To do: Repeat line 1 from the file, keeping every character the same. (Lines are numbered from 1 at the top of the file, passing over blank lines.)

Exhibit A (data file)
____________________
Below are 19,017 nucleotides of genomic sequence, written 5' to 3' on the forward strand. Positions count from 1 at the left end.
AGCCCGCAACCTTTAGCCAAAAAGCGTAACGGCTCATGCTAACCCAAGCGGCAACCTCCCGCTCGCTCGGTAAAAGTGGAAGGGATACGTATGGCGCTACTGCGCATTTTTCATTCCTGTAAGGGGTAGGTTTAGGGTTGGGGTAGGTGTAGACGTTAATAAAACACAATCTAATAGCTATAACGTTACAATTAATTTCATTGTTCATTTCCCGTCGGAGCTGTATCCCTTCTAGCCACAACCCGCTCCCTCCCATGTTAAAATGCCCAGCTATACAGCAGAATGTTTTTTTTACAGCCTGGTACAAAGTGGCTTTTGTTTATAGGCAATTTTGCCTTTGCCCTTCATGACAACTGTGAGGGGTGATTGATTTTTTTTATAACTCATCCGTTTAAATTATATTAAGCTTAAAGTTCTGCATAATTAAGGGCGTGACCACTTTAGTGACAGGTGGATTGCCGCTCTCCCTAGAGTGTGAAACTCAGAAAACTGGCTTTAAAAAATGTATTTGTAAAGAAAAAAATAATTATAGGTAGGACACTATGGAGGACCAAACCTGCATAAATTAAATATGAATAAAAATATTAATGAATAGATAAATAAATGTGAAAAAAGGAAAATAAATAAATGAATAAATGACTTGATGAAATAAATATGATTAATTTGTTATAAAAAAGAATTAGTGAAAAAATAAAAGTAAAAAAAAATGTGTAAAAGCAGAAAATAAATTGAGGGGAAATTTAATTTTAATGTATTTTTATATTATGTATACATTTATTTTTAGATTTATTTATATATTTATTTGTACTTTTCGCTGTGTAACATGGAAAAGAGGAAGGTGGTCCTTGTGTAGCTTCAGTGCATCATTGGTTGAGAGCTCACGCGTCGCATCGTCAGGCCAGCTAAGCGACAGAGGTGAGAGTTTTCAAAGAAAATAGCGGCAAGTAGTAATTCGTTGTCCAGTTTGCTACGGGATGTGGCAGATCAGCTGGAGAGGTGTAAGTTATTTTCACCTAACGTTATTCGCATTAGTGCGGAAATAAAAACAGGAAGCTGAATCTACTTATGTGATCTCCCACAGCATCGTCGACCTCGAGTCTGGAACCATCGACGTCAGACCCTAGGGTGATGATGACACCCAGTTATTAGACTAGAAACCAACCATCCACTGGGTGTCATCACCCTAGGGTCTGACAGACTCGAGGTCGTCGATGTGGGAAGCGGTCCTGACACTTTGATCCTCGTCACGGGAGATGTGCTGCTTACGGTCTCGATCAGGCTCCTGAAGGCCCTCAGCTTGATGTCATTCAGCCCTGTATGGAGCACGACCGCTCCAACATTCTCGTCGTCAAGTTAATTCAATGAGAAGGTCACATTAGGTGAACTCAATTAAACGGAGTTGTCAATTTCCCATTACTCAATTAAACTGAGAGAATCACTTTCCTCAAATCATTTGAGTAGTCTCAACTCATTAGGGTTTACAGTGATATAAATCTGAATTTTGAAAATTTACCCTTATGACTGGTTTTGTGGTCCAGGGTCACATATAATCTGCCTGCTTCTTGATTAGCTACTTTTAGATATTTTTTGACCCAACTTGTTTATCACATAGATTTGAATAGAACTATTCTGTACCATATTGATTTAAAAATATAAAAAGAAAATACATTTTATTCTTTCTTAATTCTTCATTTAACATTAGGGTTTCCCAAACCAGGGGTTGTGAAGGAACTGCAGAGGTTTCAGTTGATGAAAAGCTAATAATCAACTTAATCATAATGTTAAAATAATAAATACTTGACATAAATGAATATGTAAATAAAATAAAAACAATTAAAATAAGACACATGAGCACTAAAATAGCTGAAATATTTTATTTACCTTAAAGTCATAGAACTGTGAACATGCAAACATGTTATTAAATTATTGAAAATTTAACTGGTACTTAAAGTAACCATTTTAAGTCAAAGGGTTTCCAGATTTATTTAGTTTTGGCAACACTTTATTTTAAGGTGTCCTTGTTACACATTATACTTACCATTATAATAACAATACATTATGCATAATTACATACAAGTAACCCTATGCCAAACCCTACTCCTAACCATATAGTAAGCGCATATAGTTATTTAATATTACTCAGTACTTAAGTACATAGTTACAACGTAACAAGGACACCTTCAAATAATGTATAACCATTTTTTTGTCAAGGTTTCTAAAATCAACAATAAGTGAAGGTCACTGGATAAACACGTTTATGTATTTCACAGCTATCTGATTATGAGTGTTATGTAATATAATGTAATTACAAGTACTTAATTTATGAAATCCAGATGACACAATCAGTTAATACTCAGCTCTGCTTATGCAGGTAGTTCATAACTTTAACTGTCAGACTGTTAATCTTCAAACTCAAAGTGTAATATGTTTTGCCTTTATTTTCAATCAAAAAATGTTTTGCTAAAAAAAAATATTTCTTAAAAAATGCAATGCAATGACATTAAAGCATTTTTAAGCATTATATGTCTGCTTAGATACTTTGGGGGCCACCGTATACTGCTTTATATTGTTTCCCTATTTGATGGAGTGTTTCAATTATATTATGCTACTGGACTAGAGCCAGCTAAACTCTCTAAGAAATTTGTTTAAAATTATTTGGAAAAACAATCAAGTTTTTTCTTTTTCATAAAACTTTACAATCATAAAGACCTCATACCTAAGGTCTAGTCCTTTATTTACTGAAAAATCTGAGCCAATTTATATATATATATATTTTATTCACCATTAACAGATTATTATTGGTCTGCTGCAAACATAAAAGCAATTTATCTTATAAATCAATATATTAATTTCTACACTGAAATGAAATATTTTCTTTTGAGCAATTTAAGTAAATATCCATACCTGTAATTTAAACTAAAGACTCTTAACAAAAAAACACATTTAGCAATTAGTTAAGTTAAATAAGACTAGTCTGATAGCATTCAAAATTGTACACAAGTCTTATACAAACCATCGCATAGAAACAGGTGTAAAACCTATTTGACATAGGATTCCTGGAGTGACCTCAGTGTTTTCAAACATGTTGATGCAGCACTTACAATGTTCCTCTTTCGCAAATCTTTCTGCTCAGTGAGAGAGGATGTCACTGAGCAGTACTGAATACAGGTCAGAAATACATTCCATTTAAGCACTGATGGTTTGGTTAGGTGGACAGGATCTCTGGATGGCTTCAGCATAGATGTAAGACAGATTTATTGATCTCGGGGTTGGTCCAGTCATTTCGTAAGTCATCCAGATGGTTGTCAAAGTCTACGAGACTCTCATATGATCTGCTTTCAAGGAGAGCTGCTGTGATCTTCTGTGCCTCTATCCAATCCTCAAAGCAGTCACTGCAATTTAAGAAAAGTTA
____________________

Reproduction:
Below are 19,017 nucleotides of genomic sequence, written 5' to 3' on the forward strand. Positions count from 1 at the left end.